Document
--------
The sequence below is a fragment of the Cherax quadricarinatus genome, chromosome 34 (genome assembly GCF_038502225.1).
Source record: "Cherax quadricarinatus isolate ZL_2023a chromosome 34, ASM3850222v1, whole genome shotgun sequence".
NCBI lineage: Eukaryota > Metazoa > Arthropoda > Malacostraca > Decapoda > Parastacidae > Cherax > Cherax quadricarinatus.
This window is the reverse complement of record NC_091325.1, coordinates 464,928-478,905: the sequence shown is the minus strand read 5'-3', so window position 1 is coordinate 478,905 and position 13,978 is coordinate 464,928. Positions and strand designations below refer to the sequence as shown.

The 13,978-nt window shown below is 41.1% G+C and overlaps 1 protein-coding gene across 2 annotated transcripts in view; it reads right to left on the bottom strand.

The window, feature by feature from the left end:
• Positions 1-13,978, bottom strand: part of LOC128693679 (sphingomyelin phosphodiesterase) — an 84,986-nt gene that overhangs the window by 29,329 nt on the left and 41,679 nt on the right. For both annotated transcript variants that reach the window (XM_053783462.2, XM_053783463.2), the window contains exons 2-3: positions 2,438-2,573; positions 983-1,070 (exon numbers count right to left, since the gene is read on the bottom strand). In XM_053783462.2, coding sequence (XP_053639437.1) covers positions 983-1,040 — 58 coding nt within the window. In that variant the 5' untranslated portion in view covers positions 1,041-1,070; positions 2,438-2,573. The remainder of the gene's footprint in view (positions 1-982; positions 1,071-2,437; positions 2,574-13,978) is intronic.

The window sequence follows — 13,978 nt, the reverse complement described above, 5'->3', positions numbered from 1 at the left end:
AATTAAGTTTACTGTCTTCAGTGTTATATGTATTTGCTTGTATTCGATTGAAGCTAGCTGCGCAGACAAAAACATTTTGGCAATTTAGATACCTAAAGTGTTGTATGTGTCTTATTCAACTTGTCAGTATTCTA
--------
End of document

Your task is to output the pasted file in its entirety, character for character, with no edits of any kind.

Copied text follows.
The sequence below is a fragment of the Cherax quadricarinatus genome, chromosome 34 (genome assembly GCF_038502225.1).
Source record: "Cherax quadricarinatus isolate ZL_2023a chromosome 34, ASM3850222v1, whole genome shotgun sequence".
NCBI lineage: Eukaryota > Metazoa > Arthropoda > Malacostraca > Decapoda > Parastacidae > Cherax > Cherax quadricarinatus.
This window is the reverse complement of record NC_091325.1, coordinates 464,928-478,905: the sequence shown is the minus strand read 5'-3', so window position 1 is coordinate 478,905 and position 13,978 is coordinate 464,928. Positions and strand designations below refer to the sequence as shown.

The 13,978-nt window shown below is 41.1% G+C and overlaps 1 protein-coding gene across 2 annotated transcripts in view; it reads right to left on the bottom strand.

The window, feature by feature from the left end:
• Positions 1-13,978, bottom strand: part of LOC128693679 (sphingomyelin phosphodiesterase) — an 84,986-nt gene that overhangs the window by 29,329 nt on the left and 41,679 nt on the right. For both annotated transcript variants that reach the window (XM_053783462.2, XM_053783463.2), the window contains exons 2-3: positions 2,438-2,573; positions 983-1,070 (exon numbers count right to left, since the gene is read on the bottom strand). In XM_053783462.2, coding sequence (XP_053639437.1) covers positions 983-1,040 — 58 coding nt within the window. In that variant the 5' untranslated portion in view covers positions 1,041-1,070; positions 2,438-2,573. The remainder of the gene's footprint in view (positions 1-982; positions 1,071-2,437; positions 2,574-13,978) is intronic.

The window sequence follows — 13,978 nt, the reverse complement described above, 5'->3', positions numbered from 1 at the left end:
AATTAAGTTTACTGTCTTCAGTGTTATATGTATTTGCTTGTATTCGATTGAAGCTAGCTGCGCAGACAAAAACATTTTGGCAATTTAGATACCTAAAGTGTTGTATGTGTCTTATTCAACTTGTCAGTATTCTA